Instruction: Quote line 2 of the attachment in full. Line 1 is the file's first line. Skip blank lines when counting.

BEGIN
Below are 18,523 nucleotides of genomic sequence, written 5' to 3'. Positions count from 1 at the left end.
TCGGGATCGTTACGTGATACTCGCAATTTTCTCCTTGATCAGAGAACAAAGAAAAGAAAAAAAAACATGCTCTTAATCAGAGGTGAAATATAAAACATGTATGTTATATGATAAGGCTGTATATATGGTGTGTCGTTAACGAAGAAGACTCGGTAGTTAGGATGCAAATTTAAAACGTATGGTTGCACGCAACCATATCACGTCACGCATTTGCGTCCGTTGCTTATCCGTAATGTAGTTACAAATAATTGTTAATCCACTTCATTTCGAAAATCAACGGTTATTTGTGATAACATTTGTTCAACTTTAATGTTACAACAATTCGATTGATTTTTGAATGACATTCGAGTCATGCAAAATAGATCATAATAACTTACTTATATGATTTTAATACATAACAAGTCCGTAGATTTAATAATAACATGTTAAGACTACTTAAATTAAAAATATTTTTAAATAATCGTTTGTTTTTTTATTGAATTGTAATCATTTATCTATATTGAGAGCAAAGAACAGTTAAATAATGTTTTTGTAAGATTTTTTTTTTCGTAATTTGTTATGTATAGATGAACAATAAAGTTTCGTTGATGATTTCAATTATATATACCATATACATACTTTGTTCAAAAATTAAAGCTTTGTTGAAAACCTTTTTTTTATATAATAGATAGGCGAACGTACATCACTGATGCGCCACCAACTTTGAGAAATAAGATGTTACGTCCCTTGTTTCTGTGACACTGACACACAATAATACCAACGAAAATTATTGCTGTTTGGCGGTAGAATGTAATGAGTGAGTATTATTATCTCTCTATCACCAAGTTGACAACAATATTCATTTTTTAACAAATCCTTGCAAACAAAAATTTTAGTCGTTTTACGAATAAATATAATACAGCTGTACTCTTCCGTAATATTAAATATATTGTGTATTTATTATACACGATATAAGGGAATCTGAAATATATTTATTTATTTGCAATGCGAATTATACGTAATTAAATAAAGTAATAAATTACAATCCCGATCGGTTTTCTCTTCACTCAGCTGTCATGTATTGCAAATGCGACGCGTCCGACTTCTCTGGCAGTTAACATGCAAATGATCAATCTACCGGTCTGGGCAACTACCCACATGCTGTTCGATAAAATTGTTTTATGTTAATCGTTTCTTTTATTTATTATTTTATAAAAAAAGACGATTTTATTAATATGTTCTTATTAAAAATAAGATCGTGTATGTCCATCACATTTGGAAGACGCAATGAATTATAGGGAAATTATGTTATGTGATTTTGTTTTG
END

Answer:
TCGGGATCGTTACGTGATACTCGCAATTTTCTCCTTGATCAGAGAACAAAGAAAAGAAAAAAAAACATGCTCTTAATCAGAGGTGAAATATAAAACATGTATGTTATATGATAAGGCTGTATATATGGTGTGTCGTTAACGAAGAAGACTCGGTAGTTAGGATGCAAATTTAAAACGTATGGTTGCACGCAACCATATCACGTCACGCATTTGCGTCCGTTGCTTATCCGTAATGTAGTTACAAATAATTGTTAATCCACTTCATTTCGAAAATCAACGGTTATTTGTGATAACATTTGTTCAACTTTAATGTTACAACAATTCGATTGATTTTTGAATGACATTCGAGTCATGCAAAATAGATCATAATAACTTACTTATATGATTTTAATACATAACAAGTCCGTAGATTTAATAATAACATGTTAAGACTACTTAAATTAAAAATATTTTTAAATAATCGTTTGTTTTTTTATTGAATTGTAATCATTTATCTATATTGAGAGCAAAGAACAGTTAAATAATGTTTTTGTAAGATTTTTTTTTTCGTAATTTGTTATGTATAGATGAACAATAAAGTTTCGTTGATGATTTCAATTATATATACCATATACATACTTTGTTCAAAAATTAAAGCTTTGTTGAAAACCTTTTTTTTATATAATAGATAGGCGAACGTACATCACTGATGCGCCACCAACTTTGAGAAATAAGATGTTACGTCCCTTGTTTCTGTGACACTGACACACAATAATACCAACGAAAATTATTGCTGTTTGGCGGTAGAATGTAATGAGTGAGTATTATTATCTCTCTATCACCAAGTTGACAACAATATTCATTTTTTAACAAATCCTTGCAAACAAAAATTTTAGTCGTTTTACGAATAAATATAATACAGCTGTACTCTTCCGTAATATTAAATATATTGTGTATTTATTATACACGATATAAGGGAATCTGAAATATATTTATTTATTTGCAATGCGAATTATACGTAATTAAATAAAGTAATAAATTACAATCCCGATCGGTTTTCTCTTCACTCAGCTGTCATGTATTGCAAATGCGACGCGTCCGACTTCTCTGGCAGTTAACATGCAAATGATCAATCTACCGGTCTGGGCAACTACCCACATGCTGTTCGATAAAATTGTTTTATGTTAATCGTTTCTTTTATTTATTATTTTATAAAAAAAGACGATTTTATTAATATGTTCTTATTAAAAATAAGATCGTGTATGTCCATCACATTTGGAAGACGCAATGAATTATAGGGAAATTATGTTATGTGATTTTGTTTTG